The Wall Street Journal published an interesting story written by Jon Hilsenrath this morning. Apparently, 58% of WSJ surveyed economists now think it is "likely" that within five years, short-term interest rates will be right back at zero.
Here's the gist of it from Hilsenrath:
"Any number of factors could force the Fed to reverse course and cut rates all over again: a shock to the U.S. economy from abroad, persistently low inflation, some new financial bubble bursting and slamming the economy, or lost momentum in a business cycle which, at 78 months, is already longer than 29 of the 33 expansions the U.S. economy has experienced since 1854..."
Nothing new to us here.
In our 73-page Q4 Macro Themes presentation (published in October), we called out the simple fact that the current economic expansion was getting long in the tooth:
Click image to enlarge.
"Among the worries of private economists is that no other central bank in the advanced world that has raised rates since the 2007-09 crisis has been able to sustain them at a higher level."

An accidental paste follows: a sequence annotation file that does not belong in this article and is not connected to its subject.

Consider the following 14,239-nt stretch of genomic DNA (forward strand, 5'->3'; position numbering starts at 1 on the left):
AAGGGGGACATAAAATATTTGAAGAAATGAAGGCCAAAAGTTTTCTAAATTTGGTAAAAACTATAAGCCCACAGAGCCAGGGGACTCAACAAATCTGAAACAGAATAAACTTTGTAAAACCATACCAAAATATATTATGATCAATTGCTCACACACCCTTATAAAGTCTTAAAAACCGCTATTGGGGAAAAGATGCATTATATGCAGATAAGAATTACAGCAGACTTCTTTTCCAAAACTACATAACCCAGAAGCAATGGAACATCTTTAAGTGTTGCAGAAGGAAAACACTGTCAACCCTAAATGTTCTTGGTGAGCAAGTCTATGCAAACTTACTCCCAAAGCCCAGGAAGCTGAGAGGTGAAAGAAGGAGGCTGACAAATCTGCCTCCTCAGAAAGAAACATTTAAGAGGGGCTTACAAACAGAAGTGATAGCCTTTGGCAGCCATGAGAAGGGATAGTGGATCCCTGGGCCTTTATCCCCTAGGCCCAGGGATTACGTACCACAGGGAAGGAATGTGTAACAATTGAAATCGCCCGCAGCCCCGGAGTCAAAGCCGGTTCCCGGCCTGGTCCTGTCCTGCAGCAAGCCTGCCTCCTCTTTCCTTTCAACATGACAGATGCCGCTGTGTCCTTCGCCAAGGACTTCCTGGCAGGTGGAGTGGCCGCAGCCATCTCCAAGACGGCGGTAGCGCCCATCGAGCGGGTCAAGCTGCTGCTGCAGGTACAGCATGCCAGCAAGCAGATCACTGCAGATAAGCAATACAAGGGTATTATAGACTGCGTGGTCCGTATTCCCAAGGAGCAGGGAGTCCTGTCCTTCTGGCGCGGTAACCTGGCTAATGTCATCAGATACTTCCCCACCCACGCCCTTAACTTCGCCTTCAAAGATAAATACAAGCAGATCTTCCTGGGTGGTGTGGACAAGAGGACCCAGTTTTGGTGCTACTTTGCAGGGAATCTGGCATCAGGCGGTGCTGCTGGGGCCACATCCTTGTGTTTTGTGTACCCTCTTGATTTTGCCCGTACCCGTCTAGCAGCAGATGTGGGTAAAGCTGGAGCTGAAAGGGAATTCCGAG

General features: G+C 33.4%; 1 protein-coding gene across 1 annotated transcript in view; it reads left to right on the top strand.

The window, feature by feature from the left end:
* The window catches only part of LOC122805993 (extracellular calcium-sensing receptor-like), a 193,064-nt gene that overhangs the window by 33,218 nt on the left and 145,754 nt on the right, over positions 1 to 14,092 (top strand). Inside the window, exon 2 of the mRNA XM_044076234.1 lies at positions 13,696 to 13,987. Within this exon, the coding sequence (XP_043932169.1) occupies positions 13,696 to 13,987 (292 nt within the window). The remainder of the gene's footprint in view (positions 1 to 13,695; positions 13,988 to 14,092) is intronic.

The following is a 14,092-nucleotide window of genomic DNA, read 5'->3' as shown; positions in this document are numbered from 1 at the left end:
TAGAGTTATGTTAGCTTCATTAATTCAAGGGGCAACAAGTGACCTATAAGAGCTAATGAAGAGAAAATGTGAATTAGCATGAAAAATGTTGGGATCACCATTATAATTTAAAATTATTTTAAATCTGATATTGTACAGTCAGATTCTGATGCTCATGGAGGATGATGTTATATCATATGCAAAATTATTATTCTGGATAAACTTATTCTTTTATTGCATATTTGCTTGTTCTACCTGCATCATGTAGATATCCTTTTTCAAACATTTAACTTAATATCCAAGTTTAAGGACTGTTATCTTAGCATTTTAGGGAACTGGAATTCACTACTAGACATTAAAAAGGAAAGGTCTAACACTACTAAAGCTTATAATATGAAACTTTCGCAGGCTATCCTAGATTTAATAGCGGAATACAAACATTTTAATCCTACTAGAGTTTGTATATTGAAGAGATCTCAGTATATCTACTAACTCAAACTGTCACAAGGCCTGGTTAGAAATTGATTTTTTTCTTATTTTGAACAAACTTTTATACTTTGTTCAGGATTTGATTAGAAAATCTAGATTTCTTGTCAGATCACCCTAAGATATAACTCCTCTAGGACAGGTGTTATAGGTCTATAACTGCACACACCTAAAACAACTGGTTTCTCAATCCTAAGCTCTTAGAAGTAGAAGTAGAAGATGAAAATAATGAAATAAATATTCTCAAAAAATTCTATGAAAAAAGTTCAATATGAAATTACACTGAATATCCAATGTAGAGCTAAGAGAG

Economists should be concerned. The latest round of U.S. economic data is "unequivocally bearish." Below is a video of our outspoken CEO Keith McCullough on Fox Business just before Thanksgiving discussing whether the U.S. is headed for recession in 2016.
Indeed, Old Wall economists have been slow on the uptake all year. Evidence? Our #Deflation call (now 18 months old) is a commonplace argument now, following the precipitous crash in commodities.
We continue to think that economists under-appreciate our #GrowthSlowing call (from Q3 2014). Then again, maybe some of them are finally wising up...
Interestingly, one of the economists surveyed by the Wall Street Journal made the astute observation, as summarized by Hilsenrath, that the "U.S. expansion is now at an advanced stage and consumers have satisfied pent-up demand for cars and other durable goods."
"I call it late-cycle," the economist said. Sound familar? Thanks for coming out. We called out the "Late-Cycle" nature of the U.S. economy back in July.
Still, what the WSJ surveyed economists seem to miss, even with this seemingly shocking revelation about U.S. growth, is that by raising interest rates the Fed might actually perpetuate an economic slowdown.
Our good friend and best-selling author Jim Rickards points out the Fed's nonsensical rationale for raising rates now: